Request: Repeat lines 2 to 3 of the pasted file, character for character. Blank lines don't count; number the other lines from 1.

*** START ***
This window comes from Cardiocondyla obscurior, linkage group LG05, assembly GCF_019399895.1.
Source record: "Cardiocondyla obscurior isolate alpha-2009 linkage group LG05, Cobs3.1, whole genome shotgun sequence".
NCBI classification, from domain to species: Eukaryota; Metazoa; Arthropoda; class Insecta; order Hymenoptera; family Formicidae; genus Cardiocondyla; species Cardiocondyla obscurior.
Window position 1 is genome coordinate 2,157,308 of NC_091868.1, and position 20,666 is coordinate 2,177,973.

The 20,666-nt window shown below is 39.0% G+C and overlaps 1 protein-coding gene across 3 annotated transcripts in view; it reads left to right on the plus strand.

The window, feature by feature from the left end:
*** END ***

Source record: "Cardiocondyla obscurior isolate alpha-2009 linkage group LG05, Cobs3.1, whole genome shotgun sequence".
NCBI classification, from domain to species: Eukaryota; Metazoa; Arthropoda; class Insecta; order Hymenoptera; family Formicidae; genus Cardiocondyla; species Cardiocondyla obscurior.